“Omar,” he called out. His hands clenching in the dust around him pulling himself across to some bricks and blocks that lay about. “Omar! Mohammed!”
There was silence. It was very quiet. The wall rocked again but Ahmad could not look about to see, it was probably the wind.
He closed his eyes and then remembered his gun. He searched around blindly for it, but he could not lay a hand on it. He had nothing to clutch except dust.
“They will come back for me,” he said to himself. Even he was not certain if he meant his friends or the shooters.

He closed his eyes for it was the only comfort he could give himself. He remembered Australia. He worked in a laundry. It was hot work, heavy and uncomfortable. The people about him were all stupid people, the type that take the worst jobs but the money was good, he could often work overtime. He was allowed to do delivery work and he liked that, because he could be on his own and out in the world.
In Australia, he thought, there are rules, order. He had not known much about the Middle East except what his parents had told him.
He thought back to last summer, he had spent it in Port Macquarie, on the beach. He had fallen in love with a girl who had blonde hair and they spent their days in the water and on the sand.
“You are so funny Ahmad,” Sarah said to him.
“Why?”

“You swim funny, the waves scare you.”

“The waves don’t scare me,” he answered.
“You have to duck them, swim under them and don’t let them hit you.”

“I can take the waves,” he said.
At night they would go down on the beach and sit with her friends, they were all her friends. They had been kind to him.
“Ahmad? Where are you from?” someone asked him.

“Sydney.”

“No, originally.”

“My parents are from Syria.”
“A pretty bad place isn’t it?”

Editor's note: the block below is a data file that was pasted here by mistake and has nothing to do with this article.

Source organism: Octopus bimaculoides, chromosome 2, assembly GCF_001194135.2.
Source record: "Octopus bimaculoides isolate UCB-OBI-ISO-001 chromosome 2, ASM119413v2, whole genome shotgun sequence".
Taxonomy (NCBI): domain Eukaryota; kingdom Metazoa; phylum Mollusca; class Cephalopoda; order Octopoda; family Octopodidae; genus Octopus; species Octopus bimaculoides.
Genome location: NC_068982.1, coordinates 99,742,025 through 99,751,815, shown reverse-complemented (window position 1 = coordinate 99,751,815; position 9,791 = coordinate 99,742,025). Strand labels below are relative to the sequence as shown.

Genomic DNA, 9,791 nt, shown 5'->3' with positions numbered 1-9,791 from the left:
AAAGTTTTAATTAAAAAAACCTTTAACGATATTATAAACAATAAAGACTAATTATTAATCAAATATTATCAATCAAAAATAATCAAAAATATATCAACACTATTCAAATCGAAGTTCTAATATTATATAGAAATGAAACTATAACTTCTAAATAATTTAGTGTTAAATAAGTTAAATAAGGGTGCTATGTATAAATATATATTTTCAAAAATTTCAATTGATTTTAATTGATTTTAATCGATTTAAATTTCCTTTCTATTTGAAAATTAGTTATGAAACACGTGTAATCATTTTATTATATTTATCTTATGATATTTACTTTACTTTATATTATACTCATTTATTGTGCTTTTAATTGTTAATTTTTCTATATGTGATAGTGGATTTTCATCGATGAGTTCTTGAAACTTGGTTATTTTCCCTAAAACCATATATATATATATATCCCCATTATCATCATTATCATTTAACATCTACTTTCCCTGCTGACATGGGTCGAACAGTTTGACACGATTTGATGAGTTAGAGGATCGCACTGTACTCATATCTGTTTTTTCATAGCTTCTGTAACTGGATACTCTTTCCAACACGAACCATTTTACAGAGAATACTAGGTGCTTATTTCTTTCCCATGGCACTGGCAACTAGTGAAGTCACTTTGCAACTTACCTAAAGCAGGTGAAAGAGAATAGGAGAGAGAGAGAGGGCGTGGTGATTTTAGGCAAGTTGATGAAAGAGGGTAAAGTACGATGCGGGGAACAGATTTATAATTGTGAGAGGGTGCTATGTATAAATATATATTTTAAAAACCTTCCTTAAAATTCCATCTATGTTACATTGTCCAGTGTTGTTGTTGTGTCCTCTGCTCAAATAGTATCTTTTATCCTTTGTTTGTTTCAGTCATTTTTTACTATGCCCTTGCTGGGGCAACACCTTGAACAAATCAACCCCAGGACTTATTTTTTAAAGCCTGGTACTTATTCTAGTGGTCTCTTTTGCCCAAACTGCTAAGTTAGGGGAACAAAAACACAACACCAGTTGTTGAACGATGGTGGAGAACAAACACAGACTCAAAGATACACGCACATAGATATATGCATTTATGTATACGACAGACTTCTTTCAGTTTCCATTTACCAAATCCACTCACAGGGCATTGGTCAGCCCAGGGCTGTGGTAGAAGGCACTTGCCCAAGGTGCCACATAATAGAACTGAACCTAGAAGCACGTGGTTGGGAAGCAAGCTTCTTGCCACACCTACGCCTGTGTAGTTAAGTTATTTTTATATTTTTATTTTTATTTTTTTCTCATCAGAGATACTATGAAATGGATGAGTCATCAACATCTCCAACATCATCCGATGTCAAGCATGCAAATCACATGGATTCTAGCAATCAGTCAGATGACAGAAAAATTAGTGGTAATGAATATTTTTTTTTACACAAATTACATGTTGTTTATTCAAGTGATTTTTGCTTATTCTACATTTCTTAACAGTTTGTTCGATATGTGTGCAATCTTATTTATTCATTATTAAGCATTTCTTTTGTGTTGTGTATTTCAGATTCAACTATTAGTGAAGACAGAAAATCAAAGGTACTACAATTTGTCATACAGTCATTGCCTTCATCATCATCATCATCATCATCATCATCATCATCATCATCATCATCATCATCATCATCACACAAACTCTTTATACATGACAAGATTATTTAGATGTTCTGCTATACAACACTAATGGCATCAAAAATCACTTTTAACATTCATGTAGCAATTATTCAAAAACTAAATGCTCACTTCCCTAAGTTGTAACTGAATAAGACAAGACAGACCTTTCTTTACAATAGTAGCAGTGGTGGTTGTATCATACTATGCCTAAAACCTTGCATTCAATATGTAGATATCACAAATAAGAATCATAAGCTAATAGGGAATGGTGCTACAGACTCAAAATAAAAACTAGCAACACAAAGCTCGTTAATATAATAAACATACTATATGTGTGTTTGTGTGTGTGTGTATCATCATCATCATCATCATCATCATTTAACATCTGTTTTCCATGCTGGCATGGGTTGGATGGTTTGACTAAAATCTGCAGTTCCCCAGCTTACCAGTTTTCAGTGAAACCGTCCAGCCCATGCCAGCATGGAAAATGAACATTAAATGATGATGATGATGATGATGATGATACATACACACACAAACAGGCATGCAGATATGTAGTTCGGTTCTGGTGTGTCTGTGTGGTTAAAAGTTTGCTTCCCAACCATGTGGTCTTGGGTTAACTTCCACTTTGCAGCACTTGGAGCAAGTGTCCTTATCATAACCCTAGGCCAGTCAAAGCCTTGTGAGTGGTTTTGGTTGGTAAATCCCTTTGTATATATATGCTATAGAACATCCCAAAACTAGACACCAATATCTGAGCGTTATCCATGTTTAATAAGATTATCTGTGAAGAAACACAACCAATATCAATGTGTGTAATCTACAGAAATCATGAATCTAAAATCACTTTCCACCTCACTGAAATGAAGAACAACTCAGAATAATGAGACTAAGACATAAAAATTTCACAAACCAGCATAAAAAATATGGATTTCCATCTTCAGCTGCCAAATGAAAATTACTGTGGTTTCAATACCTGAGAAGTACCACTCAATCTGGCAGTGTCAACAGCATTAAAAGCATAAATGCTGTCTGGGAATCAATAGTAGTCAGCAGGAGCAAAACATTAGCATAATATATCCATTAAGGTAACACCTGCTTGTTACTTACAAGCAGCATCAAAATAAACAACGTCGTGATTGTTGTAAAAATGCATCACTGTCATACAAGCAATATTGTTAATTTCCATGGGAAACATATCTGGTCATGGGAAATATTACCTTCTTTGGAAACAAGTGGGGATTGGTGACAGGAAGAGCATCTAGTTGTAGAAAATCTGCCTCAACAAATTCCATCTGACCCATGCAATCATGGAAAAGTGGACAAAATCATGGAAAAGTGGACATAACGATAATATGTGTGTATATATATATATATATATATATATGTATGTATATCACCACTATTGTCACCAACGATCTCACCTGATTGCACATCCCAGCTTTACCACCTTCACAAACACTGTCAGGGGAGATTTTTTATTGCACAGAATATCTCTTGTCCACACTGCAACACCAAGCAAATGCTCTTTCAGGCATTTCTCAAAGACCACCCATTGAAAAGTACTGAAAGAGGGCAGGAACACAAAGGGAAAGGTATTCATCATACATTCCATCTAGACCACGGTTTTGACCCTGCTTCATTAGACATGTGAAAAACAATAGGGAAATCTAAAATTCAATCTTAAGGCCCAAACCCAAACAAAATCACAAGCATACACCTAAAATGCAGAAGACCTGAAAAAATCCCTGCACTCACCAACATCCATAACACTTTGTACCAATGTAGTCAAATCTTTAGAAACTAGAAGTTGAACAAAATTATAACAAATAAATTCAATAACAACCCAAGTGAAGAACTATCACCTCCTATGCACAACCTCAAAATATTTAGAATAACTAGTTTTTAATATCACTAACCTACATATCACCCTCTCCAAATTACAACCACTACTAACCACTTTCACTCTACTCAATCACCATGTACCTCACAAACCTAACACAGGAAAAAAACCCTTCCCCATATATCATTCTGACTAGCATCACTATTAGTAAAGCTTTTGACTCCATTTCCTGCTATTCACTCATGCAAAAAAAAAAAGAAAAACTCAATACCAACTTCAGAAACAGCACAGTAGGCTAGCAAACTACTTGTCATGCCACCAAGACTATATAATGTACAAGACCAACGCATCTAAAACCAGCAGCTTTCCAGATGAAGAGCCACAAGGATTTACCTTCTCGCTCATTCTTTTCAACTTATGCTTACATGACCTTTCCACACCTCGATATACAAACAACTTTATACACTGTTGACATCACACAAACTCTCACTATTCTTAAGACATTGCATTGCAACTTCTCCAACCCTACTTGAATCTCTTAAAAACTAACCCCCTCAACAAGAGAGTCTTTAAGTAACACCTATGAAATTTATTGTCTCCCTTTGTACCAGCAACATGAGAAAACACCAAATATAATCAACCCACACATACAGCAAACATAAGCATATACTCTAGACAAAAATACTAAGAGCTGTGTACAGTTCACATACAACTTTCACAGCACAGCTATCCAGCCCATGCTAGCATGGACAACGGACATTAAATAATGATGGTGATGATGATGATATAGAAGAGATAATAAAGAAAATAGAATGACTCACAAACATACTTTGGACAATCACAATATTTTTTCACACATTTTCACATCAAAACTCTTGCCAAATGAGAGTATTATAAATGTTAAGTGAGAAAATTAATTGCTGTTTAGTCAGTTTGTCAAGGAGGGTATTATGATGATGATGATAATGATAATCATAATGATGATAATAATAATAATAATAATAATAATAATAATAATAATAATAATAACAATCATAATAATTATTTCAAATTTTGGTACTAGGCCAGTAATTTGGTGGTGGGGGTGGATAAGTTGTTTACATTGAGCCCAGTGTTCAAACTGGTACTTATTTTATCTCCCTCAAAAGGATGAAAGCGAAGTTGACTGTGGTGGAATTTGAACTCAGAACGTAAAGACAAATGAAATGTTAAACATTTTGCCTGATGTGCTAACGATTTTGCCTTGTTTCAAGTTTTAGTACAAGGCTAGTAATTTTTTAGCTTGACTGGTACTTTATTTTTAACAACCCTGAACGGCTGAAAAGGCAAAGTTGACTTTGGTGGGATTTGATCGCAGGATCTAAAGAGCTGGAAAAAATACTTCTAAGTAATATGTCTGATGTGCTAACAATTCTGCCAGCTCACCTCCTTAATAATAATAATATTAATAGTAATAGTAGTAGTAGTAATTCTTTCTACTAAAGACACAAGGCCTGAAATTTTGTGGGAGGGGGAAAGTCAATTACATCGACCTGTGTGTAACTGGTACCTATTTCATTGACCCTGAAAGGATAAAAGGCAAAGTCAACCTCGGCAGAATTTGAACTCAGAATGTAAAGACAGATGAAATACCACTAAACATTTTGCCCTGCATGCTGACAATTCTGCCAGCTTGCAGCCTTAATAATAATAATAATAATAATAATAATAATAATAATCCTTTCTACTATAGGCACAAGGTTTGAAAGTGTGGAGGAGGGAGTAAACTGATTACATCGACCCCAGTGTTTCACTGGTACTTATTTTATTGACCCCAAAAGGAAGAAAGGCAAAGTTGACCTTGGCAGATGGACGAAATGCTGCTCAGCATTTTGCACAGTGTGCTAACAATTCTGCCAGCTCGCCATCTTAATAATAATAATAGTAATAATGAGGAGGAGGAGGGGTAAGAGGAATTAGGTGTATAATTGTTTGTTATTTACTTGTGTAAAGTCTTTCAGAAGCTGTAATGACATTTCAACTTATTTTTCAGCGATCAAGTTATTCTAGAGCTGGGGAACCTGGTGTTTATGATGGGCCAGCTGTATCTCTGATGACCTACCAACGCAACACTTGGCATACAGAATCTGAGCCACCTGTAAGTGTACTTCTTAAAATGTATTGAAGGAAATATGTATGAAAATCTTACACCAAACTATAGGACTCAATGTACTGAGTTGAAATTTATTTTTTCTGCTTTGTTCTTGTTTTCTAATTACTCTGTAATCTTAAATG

Ahmad had been offended, “No, it is very nice.”

They hired a car and he had driven down to the caves that formed out of sandstone up north. He remembered the road winding its way up the coast and the view of the waves as they crashed in. They had walked down to the rock pools. They saw a small octopus in a pool. Ahmad lifted a rock and smashed it down on the animal and it was crushed.
“Don’t do that!” Sarah had screamed. “That’s terrible.”

Ahmad laughed, “I saved your life, that was a killing octopus.”

“A killing octopus? That was cruel it was just sitting there.”

They had left and Ahmad had felt badly. He was sorry she had become so upset over an animal. As they drove back to town he wondered if he should apologize, maybe it would soften her but she had leaned against him and allowed him to put his hand over her shoulders.

“Ahmad, Ahmad,” someone said and shook him.
Ahmad opened his eyes and could see Omar shaking him. “Lets go, lets go.”

Ahmad closed his eyes again and tried to picture Sarah once more, her soft body and long blonde hair. It was so far from this place now.
“Why are you sleeping? Lets go.”
Omar rolled Ahmad over and could see the blood on his chest.
“Oh shit, you’ve been shot, can you stand up?”

Ahmad opened his eyes again. “I can’t get my legs…” he said.
Behind them the brick wall collapsed. Omar spun around but there was nobody there. It may have just fallen down.
Omar dragged Ahmad over to the house where he was hidden. He gave him the rifle he had dropped.
“I will be back,” Omar said and ran out of the courtyard.
The sound of gunfire erupted again but it was so close Ahmad could not tell where it was coming from, it was everywhere.
He closed his eyes again and pictured the beach.